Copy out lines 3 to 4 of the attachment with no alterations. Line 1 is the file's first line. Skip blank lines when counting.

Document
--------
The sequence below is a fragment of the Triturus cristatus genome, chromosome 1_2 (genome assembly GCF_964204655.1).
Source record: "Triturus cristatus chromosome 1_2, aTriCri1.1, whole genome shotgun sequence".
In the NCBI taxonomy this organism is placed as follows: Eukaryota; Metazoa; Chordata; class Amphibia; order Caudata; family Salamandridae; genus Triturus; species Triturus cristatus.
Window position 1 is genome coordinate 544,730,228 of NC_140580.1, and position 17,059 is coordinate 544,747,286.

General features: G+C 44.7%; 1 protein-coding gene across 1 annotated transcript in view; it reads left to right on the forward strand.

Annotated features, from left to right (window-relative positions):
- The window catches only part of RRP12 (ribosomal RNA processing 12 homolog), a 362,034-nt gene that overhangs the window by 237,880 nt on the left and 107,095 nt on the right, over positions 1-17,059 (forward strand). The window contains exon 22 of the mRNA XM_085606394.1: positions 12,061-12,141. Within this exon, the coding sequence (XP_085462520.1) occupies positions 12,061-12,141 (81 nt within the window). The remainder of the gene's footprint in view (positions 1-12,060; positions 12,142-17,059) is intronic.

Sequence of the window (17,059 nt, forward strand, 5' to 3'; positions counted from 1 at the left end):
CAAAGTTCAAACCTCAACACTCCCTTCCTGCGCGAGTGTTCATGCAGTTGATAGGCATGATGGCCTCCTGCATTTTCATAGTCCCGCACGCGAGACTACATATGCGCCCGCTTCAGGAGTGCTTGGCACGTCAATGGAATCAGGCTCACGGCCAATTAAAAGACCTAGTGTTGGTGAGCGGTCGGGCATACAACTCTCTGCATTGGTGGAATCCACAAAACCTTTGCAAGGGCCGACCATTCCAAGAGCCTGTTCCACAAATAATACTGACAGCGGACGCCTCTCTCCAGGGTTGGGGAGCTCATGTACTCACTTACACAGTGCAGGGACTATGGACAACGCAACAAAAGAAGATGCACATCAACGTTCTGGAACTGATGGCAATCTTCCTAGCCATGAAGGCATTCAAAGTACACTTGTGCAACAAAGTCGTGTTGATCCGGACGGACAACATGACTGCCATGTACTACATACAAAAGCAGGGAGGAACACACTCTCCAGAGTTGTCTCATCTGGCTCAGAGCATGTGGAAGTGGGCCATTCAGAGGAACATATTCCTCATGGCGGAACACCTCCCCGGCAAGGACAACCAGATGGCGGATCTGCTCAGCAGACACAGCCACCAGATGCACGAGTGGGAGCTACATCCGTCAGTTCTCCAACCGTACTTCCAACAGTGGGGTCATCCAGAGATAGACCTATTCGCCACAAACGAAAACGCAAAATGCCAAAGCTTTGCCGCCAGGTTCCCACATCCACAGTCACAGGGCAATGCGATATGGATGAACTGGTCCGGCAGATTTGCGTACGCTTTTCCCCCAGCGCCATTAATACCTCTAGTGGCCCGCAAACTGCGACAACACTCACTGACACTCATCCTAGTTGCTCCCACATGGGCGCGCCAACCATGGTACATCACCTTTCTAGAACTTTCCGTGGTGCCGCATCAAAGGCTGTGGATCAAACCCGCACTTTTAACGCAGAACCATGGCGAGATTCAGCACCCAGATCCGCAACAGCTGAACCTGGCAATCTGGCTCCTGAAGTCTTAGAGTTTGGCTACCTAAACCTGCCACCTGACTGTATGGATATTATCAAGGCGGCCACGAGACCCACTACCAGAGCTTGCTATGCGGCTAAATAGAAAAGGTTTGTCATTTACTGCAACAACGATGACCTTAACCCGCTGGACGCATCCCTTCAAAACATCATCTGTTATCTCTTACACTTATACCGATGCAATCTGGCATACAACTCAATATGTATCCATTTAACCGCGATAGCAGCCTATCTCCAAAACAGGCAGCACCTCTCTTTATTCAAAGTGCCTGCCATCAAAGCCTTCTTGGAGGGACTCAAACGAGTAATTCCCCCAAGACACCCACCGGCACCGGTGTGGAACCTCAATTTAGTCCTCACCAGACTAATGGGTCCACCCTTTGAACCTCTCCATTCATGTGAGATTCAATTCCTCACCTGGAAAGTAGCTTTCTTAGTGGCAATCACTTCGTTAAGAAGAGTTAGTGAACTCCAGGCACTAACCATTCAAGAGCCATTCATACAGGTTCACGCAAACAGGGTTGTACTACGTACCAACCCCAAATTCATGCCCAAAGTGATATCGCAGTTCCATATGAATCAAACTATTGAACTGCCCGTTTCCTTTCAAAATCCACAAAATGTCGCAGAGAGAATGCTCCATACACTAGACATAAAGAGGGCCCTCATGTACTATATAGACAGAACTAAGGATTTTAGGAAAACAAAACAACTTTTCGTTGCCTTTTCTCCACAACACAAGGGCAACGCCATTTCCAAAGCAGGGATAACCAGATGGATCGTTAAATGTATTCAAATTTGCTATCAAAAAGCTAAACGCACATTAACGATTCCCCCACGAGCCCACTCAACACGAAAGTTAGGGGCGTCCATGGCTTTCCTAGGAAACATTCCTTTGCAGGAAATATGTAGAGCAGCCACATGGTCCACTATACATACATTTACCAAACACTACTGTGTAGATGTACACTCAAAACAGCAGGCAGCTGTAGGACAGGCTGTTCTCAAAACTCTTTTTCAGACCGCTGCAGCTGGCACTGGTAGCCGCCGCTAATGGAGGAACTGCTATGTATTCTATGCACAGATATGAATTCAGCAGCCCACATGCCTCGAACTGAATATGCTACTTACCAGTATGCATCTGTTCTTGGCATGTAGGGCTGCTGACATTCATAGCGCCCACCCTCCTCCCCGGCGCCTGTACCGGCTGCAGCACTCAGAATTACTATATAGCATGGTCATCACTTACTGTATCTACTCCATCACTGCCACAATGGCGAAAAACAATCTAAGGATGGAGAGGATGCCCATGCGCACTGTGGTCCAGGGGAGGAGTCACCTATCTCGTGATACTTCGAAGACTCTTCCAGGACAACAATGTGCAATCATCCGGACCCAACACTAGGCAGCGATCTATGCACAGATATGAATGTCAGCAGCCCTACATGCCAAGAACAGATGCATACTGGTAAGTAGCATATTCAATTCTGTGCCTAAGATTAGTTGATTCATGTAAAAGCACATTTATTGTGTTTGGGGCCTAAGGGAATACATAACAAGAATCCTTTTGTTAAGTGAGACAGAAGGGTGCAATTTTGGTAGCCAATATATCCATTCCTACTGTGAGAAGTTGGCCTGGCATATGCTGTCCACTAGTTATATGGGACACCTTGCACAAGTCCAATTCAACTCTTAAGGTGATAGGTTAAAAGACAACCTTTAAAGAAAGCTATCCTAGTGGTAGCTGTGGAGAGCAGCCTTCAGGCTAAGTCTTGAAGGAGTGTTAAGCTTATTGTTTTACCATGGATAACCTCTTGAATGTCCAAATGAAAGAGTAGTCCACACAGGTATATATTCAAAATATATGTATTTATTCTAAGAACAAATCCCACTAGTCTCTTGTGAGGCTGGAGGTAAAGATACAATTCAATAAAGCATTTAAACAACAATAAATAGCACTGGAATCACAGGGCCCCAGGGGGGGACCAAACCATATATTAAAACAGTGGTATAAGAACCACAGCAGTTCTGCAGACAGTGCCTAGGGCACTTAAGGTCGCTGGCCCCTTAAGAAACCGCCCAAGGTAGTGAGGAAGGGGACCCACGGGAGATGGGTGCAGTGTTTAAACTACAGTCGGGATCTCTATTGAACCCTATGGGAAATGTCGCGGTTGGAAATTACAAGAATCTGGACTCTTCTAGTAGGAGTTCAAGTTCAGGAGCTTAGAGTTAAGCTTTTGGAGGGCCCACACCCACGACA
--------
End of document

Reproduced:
In the NCBI taxonomy this organism is placed as follows: Eukaryota; Metazoa; Chordata; class Amphibia; order Caudata; family Salamandridae; genus Triturus; species Triturus cristatus.
Window position 1 is genome coordinate 544,730,228 of NC_140580.1, and position 17,059 is coordinate 544,747,286.